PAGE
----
A voltmeter measures the difference in voltage between two points on an electrical circuit. The two points are usually the positive and negative input terminals. Both digital and analog voltmeters display their readings in terms of volts, which are units of measurement that convey the force of electricity in a circuit.
To obtain a reading, the user connects wires between the voltmeter and the two points, such as the input terminals, on the circuit. When the voltmeter is activated, it measures the pressure of the voltage in the circuit, then displays the reading in numerical form (on a digital unit) or with a needle that points to a number (on an analog unit). Modern voltmeters also take into account the disturbance of the circuit created by attaching the voltmeter, which increases accuracy.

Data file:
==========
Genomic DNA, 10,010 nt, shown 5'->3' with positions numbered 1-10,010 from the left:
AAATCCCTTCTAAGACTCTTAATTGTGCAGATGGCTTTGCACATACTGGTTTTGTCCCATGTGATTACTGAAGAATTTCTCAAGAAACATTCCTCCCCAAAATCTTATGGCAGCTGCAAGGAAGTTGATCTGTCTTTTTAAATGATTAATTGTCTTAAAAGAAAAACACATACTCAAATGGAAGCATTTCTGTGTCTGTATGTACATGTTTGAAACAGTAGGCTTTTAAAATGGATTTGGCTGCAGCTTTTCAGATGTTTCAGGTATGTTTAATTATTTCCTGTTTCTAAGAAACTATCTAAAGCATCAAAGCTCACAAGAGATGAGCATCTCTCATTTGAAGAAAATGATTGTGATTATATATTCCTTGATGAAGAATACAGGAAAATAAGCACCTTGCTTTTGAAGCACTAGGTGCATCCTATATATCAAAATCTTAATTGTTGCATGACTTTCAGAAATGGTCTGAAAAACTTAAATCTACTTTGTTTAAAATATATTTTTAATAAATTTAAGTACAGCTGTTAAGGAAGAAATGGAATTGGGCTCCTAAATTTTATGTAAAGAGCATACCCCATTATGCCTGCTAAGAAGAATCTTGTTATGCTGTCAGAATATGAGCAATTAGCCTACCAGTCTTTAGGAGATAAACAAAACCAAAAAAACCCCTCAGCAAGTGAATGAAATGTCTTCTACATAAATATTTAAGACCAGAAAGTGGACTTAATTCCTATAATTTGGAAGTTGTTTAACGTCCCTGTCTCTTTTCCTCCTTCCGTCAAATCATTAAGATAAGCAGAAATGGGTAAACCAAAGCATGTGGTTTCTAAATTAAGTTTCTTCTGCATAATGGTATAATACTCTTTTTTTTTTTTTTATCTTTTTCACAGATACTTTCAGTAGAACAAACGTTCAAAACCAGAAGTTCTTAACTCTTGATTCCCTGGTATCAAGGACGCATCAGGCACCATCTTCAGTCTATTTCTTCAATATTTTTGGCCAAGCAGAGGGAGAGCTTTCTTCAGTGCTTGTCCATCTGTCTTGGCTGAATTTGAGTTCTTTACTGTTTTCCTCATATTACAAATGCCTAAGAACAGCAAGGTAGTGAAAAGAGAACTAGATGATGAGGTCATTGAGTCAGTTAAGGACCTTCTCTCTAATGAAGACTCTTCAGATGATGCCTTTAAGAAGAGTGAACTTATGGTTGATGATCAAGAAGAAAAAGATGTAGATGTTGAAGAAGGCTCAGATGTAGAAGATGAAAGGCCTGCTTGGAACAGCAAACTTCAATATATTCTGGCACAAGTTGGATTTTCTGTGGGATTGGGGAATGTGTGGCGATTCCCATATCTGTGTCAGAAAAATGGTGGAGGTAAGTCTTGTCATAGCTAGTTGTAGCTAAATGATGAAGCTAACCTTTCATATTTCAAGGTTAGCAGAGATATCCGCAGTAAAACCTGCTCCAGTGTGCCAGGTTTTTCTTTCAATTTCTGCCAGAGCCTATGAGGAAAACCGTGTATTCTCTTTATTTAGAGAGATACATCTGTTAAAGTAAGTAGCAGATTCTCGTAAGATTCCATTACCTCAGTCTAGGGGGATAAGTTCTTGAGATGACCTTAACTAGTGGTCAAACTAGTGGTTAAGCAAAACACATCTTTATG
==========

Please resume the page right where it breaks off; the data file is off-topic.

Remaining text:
Electricians use voltmeters to fine-tune electrical currents in residential and commercial electrical systems. Voltmeters can be used to test or diagnose any electrical device, however, such as the alternator on a vehicle or a home appliance. Accuracy and calibration are the two greatest hurdles when using voltmeters, especially among the analog models.
Digital voltmeters have existed since the mid-1950s, and they are typically priced based on their abilities to measure different levels of pressure. Most digital voltmeters are equipped with conversion functionality to translate the voltage reading to a numerical value.